delightful experiences at Holland, Michigan, is a
visit to these colorful gardens. Windmills, authentic
Netherlands costumes and magnificent bursts of
myriad plantings treat the eyes and tempt the senses."
After additional examples, I realized that the box was rich with the sediment of childhood and family and memory. I'd carried the box--small and portable as it was--with me from place to place, mostly adding cards from friends, like this 1988 postcard of Times Square sent to me by Mike on his first visit to New York City.
He writes, "I did finally get to see New York. Yeah. And it was truly out-of-hand! There certainly are a lot of bizarre and wonderful craziness-types of things going on, huh? ... We did Antique Boutique, Tower [Records], Canal St., the Theater District, just about everything we could in a day. But I liked the roller rink in Central Park."
"NEW YORK CITY, Times Square
in the heart of the Theater District" (1988)
I didn't realize that corner had changed quite so dramatically until I found his card, but then again, it has been 25 years.
Times Square, Broadway and 46th Street, 2012
Coca-Cola still has the advertising space, but the building that held their advertising is gone. On the left (west) side, NYC created a pedestrian mall by closing Broadway to traffic. You can see another "new Times Square" building on the right. (No more "girls working their way through college" in this neighborhood!)
Best of all, to my initial collection I had added a precious thirty or so cards that my grandmother entrusted to me because she knew I'd appreciate them (and save and take care of them). She had cards from as early as the 1920s, mostly mailed to various family members, and both the colorful fronts and carefully-inked backs are brimming with stories.
This is one my grandfather sent during his few weeks in boot camp in 1944 to my Uncle Berni, who would've then been about age 4. Grandpa likely bought it at the PX. He was fond of cards with goofy cartoons on them, and the over-use of quotation marks.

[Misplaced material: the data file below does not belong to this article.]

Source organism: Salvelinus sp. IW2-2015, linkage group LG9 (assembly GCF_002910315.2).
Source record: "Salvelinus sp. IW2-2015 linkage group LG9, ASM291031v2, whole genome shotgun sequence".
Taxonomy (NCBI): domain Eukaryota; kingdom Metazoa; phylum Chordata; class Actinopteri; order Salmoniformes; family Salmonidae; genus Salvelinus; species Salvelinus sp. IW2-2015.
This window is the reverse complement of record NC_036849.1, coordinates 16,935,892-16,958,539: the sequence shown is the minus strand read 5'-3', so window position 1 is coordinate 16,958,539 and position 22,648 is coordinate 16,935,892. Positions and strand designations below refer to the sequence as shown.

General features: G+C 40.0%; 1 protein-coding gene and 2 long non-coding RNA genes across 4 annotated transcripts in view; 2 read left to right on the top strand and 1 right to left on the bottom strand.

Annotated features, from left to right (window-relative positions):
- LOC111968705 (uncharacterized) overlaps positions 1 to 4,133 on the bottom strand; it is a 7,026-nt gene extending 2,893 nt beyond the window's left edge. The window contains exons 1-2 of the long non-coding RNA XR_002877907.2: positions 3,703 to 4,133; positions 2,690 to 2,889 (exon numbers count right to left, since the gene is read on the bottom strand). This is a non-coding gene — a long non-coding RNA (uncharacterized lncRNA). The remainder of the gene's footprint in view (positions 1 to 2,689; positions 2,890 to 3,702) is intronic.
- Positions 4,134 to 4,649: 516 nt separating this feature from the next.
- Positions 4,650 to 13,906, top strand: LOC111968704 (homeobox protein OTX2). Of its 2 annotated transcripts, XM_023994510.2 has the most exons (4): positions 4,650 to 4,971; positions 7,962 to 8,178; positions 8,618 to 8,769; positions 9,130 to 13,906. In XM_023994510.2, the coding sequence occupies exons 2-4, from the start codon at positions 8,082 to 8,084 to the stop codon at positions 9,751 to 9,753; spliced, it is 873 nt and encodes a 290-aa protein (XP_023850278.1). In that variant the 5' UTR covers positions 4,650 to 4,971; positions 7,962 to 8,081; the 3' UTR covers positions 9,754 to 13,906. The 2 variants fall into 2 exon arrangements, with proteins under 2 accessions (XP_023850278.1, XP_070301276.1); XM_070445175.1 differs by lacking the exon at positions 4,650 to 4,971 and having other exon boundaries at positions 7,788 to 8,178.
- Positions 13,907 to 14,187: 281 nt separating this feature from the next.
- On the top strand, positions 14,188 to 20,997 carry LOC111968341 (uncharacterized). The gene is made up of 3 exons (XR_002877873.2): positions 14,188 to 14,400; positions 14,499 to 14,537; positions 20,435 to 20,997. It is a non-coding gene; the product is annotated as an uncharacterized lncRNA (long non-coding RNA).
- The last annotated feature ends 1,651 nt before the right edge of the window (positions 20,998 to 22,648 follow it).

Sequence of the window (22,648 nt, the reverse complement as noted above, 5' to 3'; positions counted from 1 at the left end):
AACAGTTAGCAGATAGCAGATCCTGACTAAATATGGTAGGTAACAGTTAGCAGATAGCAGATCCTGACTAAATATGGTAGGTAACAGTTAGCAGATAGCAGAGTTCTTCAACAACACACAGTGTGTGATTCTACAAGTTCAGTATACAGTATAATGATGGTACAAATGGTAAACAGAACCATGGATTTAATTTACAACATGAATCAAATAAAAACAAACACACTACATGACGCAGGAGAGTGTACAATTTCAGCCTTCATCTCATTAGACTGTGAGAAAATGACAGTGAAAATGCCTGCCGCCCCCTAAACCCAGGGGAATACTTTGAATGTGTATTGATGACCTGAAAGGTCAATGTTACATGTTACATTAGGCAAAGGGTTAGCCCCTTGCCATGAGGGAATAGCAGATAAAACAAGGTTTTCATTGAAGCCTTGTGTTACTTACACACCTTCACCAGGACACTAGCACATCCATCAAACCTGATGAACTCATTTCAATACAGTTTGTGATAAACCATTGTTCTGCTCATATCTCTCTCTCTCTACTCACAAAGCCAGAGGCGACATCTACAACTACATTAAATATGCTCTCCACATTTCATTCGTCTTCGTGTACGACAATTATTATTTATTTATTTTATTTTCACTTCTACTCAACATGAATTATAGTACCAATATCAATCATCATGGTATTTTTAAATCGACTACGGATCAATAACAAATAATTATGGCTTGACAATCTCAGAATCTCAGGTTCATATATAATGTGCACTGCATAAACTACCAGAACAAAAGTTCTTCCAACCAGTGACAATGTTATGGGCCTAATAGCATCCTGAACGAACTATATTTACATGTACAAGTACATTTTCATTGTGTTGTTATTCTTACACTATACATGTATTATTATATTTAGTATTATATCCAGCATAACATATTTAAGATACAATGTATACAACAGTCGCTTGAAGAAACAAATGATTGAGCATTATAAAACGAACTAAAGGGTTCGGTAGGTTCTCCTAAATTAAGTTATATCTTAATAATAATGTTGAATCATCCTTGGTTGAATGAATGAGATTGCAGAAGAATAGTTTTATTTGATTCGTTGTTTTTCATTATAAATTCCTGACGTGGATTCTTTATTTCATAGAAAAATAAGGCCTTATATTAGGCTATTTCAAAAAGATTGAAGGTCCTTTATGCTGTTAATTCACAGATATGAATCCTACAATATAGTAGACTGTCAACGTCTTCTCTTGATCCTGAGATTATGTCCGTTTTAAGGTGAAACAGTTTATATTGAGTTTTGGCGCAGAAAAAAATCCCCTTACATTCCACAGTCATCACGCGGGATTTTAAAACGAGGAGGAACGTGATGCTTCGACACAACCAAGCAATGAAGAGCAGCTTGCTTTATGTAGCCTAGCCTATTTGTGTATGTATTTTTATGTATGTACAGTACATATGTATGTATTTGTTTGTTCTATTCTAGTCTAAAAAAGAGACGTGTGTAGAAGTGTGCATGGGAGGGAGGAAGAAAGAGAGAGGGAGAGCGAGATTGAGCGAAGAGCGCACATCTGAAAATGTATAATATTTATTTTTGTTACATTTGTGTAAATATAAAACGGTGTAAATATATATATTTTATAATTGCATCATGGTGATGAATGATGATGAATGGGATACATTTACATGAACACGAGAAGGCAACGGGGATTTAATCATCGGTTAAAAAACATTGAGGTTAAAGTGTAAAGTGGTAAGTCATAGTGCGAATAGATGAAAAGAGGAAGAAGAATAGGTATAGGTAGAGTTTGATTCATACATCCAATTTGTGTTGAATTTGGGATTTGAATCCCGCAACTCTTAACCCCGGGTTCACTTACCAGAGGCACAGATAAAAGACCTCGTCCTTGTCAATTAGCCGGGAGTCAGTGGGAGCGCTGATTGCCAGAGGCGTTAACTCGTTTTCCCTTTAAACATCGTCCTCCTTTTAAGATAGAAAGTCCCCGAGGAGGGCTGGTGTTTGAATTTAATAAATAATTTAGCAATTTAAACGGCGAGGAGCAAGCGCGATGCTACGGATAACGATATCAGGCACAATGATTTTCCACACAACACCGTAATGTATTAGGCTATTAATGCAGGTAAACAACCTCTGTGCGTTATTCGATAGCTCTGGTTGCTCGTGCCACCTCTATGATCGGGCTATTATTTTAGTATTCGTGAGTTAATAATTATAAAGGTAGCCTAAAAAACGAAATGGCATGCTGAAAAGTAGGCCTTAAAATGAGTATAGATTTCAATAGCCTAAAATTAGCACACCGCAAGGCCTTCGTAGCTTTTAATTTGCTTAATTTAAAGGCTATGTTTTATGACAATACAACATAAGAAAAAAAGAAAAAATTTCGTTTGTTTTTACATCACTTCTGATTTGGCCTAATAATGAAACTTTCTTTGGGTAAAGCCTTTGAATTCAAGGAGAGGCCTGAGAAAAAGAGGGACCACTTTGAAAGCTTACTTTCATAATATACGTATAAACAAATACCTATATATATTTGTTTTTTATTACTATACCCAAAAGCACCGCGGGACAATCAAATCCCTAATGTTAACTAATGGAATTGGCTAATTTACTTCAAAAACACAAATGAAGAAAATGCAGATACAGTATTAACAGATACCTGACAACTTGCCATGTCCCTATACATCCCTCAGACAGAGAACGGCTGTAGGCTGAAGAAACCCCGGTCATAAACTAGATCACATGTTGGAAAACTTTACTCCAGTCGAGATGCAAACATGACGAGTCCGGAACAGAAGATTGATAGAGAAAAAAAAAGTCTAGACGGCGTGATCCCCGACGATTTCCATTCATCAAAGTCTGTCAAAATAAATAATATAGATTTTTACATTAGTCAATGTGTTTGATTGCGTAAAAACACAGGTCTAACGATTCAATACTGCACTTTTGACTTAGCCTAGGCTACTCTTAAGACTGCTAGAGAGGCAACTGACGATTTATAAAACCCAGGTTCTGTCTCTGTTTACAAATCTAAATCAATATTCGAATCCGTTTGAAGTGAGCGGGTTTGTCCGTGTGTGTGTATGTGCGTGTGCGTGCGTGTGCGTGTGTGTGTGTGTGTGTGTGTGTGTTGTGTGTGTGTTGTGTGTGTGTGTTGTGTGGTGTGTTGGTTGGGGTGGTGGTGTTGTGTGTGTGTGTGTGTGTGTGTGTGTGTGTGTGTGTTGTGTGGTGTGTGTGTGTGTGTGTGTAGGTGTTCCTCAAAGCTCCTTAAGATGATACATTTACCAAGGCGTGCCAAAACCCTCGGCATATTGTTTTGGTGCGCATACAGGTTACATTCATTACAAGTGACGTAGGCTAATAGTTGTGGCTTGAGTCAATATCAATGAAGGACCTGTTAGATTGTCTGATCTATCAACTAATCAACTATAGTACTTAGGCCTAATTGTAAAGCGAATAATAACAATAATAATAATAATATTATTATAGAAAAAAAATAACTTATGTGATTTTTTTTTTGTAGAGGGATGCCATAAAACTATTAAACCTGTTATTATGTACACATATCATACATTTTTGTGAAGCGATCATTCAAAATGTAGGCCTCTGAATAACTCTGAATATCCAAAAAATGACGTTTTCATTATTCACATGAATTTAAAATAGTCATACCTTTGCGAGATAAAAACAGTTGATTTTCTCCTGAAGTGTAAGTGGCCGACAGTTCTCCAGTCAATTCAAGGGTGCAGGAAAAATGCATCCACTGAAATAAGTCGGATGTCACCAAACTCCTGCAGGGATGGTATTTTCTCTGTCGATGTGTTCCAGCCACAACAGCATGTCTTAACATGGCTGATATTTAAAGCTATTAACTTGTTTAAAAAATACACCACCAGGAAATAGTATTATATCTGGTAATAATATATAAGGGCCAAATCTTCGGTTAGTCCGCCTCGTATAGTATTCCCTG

"After Visiting the Fountain of Youth,
This is How I Feel"
"Florida, land of sunshine, is the Winter Playground of
the nation. Every known form of outdoor pleasuring is
pursued without the necessity of considering winter condi-
tions -- for winter skies are always smiling and December
breezes are balmy as May."
My grandfather writes, "Hi "B": "Burnie" "You" tell your "Mother" Daddy was in here (see other side of card) and that "she" better be careful when I (daddy) come home. "B" Daddy had a drink out of this well. Boy! Oh Boy. It wasn't good. Ha-Ha. Love, Daddy, a soldier." No mention of outdoor pleasuring or balmy breezes, but maybe it was too hot for either in Jacksonville, Florida, in August.
In addition to her cards, a lifetime of memories, and a book of "Her Stories," Grandma encouraged me to "keep writing and painting." I miss her so much, and think of her every day. Thank you, Grandma, for all the gifts and all the memories.
As I close my 501st (!) Obsidian Kitten blog post (a blog I'm so glad I was able to share with you), I'm happy to say I plan to keep writing--and sharing the seemingly boundless creativity you and Grandma Warner shared with me all throughout your lives.
My cousin Tonya, my grandma, and me,
in my grandmother's beloved hometown of Dallastown, PA